Am I am employee or a contractor?
This should be an easy question to answer, however many small businesses pay their employees as independent contractors to avoid paying minimum wage or avoid paying the employer taxes associated with employees. I will define the four type of relationships, and the criteria for evaluating each.
Independent Contractor – The employer has the right to control or direct the result of the work, not the means or method of accomplishing the work. This means that if you are required to keep business hours, or work a specific number of hours, you are probably not a contractor. If you are being paid on a 1099, but the employer controls how, where and when the work is done, the employer is improperly reporting your status to the IRS. If you have not received a 1099, but the employer does not withhold taxes, the employer is still improperly treating you as a contractor.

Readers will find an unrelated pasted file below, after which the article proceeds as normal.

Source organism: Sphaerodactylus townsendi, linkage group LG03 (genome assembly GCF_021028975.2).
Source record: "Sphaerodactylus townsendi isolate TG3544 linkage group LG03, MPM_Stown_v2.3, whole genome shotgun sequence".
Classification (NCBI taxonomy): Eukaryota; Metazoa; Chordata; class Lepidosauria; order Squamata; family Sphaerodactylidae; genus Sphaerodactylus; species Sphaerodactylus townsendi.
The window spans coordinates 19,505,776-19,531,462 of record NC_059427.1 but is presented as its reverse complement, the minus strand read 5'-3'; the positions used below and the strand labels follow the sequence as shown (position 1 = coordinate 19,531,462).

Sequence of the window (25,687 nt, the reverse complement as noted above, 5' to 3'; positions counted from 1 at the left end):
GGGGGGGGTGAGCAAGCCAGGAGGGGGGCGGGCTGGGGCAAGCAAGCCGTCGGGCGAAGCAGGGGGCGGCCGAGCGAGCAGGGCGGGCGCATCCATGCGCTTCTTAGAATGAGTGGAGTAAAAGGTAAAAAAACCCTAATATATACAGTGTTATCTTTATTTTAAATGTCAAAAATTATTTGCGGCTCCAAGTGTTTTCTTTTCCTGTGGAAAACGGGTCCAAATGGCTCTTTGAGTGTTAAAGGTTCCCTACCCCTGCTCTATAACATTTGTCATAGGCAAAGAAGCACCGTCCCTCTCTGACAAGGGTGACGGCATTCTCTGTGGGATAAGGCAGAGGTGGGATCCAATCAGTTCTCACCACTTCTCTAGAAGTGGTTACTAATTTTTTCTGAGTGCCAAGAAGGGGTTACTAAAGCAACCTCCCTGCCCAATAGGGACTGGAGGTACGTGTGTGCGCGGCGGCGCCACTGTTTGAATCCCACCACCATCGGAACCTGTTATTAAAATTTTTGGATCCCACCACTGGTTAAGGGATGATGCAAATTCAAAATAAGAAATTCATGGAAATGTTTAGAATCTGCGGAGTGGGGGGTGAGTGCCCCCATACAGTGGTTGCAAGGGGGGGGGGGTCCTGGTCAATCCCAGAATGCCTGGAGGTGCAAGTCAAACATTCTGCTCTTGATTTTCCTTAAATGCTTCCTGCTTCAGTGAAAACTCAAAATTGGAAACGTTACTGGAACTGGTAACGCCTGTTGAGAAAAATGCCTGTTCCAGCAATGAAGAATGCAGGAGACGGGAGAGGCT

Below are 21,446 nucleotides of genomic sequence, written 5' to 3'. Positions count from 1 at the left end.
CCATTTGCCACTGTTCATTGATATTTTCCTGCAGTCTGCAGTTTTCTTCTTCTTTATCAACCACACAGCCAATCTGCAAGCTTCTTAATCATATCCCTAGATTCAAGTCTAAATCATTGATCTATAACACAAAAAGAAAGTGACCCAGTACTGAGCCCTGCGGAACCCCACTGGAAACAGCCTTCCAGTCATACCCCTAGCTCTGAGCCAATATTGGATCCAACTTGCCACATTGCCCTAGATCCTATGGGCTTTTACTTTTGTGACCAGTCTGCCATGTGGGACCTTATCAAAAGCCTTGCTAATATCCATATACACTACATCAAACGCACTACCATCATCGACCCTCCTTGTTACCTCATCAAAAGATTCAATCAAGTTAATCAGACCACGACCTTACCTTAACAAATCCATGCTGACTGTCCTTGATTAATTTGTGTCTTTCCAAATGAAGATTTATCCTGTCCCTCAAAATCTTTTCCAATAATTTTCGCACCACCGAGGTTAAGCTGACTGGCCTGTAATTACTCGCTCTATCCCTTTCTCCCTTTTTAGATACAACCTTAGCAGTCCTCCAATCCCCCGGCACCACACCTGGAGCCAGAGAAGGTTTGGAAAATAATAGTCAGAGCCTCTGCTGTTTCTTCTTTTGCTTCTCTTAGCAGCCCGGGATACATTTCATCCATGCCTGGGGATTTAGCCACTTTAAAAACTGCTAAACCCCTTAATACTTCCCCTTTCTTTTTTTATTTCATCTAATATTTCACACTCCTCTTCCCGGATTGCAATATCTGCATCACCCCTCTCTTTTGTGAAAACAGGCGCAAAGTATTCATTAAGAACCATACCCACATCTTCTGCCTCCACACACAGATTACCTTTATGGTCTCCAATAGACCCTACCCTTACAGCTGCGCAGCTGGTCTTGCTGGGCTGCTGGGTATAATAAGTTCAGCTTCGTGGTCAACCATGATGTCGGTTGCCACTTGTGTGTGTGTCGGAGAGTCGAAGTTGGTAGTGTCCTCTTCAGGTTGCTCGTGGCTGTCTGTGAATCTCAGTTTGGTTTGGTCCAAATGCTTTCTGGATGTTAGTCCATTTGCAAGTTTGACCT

Employee – The employer is subject to wage and hour laws, and withholds taxes. The employer has the right to determine how, where and when the work will be performed. At year end the employer provides a W-2 for wages paid. If wages are paid which are below minimum wage, the services must be in food service or the employer must have an approved waiver.
Statutory Employee – A statutory employee is a special class of employee that is a contractor, but may be treated as an employee for Social Security, and sometimes FUTA. This is a very limited class of employee. The description follows.
Statutory Nonemployee – There are two categories of statutory nonemployees: direct sellers and licensed real estate agents. They are treated as self-employed for all Federal tax purposes, including income and employment taxes, if: